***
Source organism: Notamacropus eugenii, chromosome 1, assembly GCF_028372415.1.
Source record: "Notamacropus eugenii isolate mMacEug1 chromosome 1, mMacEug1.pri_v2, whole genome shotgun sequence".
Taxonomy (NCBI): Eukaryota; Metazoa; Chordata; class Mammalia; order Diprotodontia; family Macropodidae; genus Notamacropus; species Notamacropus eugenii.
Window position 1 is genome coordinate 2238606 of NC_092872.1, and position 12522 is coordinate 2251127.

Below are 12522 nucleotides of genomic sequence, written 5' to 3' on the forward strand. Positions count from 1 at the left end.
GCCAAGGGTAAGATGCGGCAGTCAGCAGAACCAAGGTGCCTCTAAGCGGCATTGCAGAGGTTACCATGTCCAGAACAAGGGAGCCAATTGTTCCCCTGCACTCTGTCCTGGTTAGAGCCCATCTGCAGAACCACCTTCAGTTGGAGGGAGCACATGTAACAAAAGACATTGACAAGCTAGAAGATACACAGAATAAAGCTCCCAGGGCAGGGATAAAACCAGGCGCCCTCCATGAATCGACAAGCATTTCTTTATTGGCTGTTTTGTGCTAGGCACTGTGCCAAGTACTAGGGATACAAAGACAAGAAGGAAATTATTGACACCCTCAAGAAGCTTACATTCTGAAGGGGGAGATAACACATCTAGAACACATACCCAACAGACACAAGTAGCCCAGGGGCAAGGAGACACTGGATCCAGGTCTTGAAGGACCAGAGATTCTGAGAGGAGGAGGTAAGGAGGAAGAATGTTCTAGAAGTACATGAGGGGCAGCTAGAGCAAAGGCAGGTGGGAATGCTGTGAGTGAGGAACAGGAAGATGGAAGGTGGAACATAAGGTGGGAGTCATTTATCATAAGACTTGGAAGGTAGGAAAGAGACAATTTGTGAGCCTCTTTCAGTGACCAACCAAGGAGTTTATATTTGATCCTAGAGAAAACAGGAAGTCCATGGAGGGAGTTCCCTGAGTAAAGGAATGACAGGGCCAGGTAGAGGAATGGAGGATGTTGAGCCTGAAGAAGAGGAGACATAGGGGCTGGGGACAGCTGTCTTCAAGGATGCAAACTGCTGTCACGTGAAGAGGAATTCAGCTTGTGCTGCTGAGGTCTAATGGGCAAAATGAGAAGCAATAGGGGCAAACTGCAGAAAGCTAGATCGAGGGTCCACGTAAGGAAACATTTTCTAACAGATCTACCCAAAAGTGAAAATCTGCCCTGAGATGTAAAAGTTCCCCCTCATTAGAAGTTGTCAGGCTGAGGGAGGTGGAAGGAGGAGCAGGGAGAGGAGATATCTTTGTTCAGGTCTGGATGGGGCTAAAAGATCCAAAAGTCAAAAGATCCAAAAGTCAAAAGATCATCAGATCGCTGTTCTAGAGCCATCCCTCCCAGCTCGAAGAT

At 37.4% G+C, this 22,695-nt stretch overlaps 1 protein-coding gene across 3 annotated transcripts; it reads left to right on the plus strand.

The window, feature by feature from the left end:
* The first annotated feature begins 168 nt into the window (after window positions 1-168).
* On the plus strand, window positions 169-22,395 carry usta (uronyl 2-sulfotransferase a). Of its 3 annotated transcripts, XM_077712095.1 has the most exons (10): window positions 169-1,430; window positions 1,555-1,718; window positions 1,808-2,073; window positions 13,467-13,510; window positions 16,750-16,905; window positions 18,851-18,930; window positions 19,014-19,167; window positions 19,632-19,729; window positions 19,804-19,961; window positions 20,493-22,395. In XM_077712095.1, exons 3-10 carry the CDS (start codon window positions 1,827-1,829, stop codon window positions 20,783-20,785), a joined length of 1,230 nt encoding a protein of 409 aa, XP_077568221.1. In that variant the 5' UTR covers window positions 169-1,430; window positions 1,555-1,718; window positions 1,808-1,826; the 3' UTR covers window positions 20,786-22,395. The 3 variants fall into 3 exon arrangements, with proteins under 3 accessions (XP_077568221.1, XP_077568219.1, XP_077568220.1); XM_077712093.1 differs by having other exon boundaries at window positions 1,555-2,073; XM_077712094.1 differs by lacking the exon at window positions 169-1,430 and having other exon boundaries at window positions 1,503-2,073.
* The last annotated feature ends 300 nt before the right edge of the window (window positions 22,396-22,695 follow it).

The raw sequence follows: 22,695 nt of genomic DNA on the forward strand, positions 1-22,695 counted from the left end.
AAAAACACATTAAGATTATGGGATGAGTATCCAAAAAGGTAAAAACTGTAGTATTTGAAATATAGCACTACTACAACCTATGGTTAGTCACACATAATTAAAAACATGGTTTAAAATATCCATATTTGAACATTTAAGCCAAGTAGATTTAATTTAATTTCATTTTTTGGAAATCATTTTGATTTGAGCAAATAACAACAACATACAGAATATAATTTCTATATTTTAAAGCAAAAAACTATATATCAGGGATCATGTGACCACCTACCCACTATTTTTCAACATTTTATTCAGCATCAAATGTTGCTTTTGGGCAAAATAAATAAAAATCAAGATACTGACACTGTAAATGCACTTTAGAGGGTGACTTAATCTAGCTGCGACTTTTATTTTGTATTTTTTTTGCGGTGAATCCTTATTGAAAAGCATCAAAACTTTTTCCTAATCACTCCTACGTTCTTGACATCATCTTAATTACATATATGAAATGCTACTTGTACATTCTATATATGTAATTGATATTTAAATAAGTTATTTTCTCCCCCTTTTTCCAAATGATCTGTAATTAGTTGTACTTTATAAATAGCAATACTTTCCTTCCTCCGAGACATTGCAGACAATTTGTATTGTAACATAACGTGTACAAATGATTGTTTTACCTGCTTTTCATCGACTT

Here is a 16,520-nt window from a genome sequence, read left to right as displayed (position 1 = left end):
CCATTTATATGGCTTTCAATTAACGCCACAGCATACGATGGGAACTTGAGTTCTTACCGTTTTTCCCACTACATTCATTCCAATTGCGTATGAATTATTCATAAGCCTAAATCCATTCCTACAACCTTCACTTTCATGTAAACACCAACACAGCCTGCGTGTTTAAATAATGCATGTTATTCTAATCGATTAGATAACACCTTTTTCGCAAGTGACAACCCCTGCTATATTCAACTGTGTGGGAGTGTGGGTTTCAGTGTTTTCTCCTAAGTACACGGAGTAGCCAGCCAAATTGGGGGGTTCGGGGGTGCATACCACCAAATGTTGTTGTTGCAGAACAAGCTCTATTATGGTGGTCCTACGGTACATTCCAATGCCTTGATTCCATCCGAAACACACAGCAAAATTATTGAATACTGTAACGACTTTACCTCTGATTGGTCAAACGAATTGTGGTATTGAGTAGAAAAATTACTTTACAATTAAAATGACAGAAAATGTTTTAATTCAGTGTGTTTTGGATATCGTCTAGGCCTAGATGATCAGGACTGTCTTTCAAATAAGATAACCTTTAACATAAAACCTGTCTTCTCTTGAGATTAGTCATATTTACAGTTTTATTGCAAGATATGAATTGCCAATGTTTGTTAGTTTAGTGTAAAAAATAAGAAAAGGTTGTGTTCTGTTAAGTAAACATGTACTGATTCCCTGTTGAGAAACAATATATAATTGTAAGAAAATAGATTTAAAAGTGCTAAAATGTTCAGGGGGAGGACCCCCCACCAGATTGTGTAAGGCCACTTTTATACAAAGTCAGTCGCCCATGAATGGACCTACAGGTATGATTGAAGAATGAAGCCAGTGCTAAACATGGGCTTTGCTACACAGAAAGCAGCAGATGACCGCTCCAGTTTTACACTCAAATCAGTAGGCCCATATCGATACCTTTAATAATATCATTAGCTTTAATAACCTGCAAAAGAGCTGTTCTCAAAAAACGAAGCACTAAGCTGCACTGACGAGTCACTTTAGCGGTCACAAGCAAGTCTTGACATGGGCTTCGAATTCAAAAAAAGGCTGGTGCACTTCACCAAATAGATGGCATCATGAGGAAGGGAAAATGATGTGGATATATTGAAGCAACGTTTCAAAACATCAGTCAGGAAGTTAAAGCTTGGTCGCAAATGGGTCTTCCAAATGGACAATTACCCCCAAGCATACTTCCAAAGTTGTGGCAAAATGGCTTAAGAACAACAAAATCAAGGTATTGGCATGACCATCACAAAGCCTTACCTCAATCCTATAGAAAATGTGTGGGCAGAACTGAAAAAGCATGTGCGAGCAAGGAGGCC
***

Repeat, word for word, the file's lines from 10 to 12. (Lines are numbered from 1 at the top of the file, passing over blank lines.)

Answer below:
* On the plus strand, window positions 169-22,395 carry usta (uronyl 2-sulfotransferase a). Of its 3 annotated transcripts, XM_077712095.1 has the most exons (10): window positions 169-1,430; window positions 1,555-1,718; window positions 1,808-2,073; window positions 13,467-13,510; window positions 16,750-16,905; window positions 18,851-18,930; window positions 19,014-19,167; window positions 19,632-19,729; window positions 19,804-19,961; window positions 20,493-22,395. In XM_077712095.1, exons 3-10 carry the CDS (start codon window positions 1,827-1,829, stop codon window positions 20,783-20,785), a joined length of 1,230 nt encoding a protein of 409 aa, XP_077568221.1. In that variant the 5' UTR covers window positions 169-1,430; window positions 1,555-1,718; window positions 1,808-1,826; the 3' UTR covers window positions 20,786-22,395. The 3 variants fall into 3 exon arrangements, with proteins under 3 accessions (XP_077568221.1, XP_077568219.1, XP_077568220.1); XM_077712093.1 differs by having other exon boundaries at window positions 1,555-2,073; XM_077712094.1 differs by lacking the exon at window positions 169-1,430 and having other exon boundaries at window positions 1,503-2,073.
* The last annotated feature ends 300 nt before the right edge of the window (window positions 22,396-22,695 follow it).

The raw sequence follows: 22,695 nt of genomic DNA on the forward strand, positions 1-22,695 counted from the left end.